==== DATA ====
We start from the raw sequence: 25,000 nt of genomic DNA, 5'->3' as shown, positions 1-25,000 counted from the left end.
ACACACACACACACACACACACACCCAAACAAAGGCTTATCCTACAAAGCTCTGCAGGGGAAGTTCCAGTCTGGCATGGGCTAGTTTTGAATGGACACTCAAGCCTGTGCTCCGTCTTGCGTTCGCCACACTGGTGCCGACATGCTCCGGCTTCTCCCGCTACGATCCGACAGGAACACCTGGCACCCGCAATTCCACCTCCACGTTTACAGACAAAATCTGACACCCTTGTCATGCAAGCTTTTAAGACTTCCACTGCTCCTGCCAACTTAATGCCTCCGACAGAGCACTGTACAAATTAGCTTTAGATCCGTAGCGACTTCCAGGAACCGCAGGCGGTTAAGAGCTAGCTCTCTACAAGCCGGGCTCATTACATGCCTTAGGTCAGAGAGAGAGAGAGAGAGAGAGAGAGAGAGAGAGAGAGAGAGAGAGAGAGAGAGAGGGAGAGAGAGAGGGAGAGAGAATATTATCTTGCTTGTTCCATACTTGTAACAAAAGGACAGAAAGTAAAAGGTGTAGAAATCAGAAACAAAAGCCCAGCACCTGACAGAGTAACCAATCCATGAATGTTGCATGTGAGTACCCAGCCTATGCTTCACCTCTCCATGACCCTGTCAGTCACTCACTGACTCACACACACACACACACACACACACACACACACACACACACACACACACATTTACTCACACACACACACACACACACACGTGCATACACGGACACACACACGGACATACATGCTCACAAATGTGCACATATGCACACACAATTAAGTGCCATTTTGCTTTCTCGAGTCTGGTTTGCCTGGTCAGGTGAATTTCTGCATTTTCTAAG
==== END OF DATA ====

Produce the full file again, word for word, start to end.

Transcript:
We start from the raw sequence: 25,000 nt of genomic DNA, 5'->3' as shown, positions 1-25,000 counted from the left end.
ACACACACACACACACACACACACCCAAACAAAGGCTTATCCTACAAAGCTCTGCAGGGGAAGTTCCAGTCTGGCATGGGCTAGTTTTGAATGGACACTCAAGCCTGTGCTCCGTCTTGCGTTCGCCACACTGGTGCCGACATGCTCCGGCTTCTCCCGCTACGATCCGACAGGAACACCTGGCACCCGCAATTCCACCTCCACGTTTACAGACAAAATCTGACACCCTTGTCATGCAAGCTTTTAAGACTTCCACTGCTCCTGCCAACTTAATGCCTCCGACAGAGCACTGTACAAATTAGCTTTAGATCCGTAGCGACTTCCAGGAACCGCAGGCGGTTAAGAGCTAGCTCTCTACAAGCCGGGCTCATTACATGCCTTAGGTCAGAGAGAGAGAGAGAGAGAGAGAGAGAGAGAGAGAGAGAGAGAGAGAGAGAGAGAGGGAGAGAGAGAGGGAGAGAGAATATTATCTTGCTTGTTCCATACTTGTAACAAAAGGACAGAAAGTAAAAGGTGTAGAAATCAGAAACAAAAGCCCAGCACCTGACAGAGTAACCAATCCATGAATGTTGCATGTGAGTACCCAGCCTATGCTTCACCTCTCCATGACCCTGTCAGTCACTCACTGACTCACACACACACACACACACACACACACACACACACACACACACACACACATTTACTCACACACACACACACACACACACGTGCATACACGGACACACACACGGACATACATGCTCACAAATGTGCACATATGCACACACAATTAAGTGCCATTTTGCTTTCTCGAGTCTGGTTTGCCTGGTCAGGTGAATTTCTGCATTTTCTAAG